The Jurisprudence of Vulnerability: Property Rights, Domestic Violence and HIV/AIDS Among Women in Uganda
Donna E. Young
Albany Law School
International Review of Constitutionalism, Vol. 9, No. 2, 2010
Albany Law School Research Paper No. 40
In Uganda a complex system linking property rights, domestic violence, and subordinating traditions leads to women's disproportionate vulnerability to HIV/AIDS infection. In order to dismantle this system we must recognize the gendered pattern of HIV/AIDS transmission and acknowledge that vulnerability to HIV/AIDS is the result of a patriarchal system of subordination. It is in the interstices between local custom and formal law that women suffer the effects of this system. Focusing on the situation in Uganda, this article examines cultural practices that contribute to women's disproportionate susceptibility to HIV/AIDS infection and posits that by relying on an international women's rights framework, grassroots organizations can support women's efforts to address HIV/AIDS, poverty and gendered violence.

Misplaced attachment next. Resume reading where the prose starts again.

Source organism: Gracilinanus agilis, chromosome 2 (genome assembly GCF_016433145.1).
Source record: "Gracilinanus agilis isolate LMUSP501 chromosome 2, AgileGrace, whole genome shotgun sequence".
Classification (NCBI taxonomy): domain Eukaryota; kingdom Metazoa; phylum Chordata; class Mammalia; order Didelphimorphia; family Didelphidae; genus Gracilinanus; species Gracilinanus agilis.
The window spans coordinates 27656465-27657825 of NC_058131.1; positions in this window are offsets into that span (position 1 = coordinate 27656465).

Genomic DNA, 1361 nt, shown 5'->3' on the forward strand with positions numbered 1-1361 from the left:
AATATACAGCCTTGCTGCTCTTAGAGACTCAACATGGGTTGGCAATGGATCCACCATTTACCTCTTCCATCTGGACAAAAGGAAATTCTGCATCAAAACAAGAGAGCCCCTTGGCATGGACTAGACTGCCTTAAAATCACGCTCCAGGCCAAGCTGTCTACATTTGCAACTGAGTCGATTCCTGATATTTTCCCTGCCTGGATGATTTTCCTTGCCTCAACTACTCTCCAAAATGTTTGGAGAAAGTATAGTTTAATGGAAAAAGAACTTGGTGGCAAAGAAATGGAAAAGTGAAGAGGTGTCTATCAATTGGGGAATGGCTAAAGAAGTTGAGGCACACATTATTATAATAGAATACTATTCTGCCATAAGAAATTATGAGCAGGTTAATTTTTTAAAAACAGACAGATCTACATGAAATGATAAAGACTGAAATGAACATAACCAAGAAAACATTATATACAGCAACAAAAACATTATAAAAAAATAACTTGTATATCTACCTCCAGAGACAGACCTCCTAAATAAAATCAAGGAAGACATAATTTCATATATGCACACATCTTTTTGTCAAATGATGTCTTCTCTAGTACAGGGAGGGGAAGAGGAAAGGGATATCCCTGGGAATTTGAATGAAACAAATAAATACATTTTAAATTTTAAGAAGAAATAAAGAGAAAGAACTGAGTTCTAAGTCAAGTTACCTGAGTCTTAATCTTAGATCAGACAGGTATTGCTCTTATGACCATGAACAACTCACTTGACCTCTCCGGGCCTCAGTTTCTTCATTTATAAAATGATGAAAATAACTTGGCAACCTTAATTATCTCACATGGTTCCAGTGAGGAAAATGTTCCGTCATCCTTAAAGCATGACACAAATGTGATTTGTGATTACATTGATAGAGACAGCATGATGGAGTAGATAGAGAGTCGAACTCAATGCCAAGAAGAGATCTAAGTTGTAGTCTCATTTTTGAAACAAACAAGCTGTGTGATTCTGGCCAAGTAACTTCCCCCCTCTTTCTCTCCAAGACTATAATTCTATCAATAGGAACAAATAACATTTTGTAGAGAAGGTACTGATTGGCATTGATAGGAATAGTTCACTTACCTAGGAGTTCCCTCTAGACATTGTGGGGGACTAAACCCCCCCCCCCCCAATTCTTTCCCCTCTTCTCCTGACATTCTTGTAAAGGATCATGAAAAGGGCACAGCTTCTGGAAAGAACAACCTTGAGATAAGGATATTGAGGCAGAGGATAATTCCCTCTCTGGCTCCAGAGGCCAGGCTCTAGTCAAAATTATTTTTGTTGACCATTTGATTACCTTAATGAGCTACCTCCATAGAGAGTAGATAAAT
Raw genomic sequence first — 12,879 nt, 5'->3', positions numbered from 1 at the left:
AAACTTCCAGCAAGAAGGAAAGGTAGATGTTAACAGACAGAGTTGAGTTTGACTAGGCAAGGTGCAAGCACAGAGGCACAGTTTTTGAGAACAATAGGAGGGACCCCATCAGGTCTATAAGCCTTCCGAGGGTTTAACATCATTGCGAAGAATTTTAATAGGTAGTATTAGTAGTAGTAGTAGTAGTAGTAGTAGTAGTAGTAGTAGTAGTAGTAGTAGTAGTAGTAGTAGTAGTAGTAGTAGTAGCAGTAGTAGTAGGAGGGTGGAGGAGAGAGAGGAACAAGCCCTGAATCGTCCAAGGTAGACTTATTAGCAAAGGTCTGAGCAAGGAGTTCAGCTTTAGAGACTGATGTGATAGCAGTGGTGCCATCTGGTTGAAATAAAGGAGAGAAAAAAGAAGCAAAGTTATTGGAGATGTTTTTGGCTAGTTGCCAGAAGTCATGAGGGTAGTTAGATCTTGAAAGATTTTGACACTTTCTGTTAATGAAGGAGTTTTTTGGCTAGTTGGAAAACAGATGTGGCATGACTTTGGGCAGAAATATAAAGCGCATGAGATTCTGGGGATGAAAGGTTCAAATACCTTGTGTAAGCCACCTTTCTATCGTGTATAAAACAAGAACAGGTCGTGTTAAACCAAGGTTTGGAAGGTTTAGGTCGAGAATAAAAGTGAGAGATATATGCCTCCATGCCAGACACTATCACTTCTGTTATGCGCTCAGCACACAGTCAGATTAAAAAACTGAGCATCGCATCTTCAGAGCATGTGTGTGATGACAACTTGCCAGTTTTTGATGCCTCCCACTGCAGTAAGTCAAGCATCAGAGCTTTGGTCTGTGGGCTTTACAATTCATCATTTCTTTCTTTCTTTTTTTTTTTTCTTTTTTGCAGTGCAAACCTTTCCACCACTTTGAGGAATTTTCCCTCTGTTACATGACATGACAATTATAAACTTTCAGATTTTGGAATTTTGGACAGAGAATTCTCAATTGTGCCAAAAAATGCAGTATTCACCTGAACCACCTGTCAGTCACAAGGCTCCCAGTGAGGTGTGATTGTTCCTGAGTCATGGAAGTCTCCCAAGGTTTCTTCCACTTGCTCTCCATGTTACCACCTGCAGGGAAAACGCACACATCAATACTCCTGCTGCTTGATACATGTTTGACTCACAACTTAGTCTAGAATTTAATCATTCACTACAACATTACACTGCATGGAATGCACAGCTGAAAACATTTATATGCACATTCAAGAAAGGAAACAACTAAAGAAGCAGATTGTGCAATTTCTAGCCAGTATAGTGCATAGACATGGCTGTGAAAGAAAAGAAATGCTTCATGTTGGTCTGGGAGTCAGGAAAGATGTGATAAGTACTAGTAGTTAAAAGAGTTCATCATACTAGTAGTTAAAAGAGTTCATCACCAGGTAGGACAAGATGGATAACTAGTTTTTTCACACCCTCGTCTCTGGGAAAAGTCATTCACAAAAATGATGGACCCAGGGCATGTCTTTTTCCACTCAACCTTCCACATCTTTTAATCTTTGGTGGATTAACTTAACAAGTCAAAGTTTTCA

Number of Pages in PDF File: 34
Keywords: Uganda, poverty and gendered violence, HIV/AIDSworking papers series
Date posted: March 23, 2010 ; Last revised: August 22, 2010
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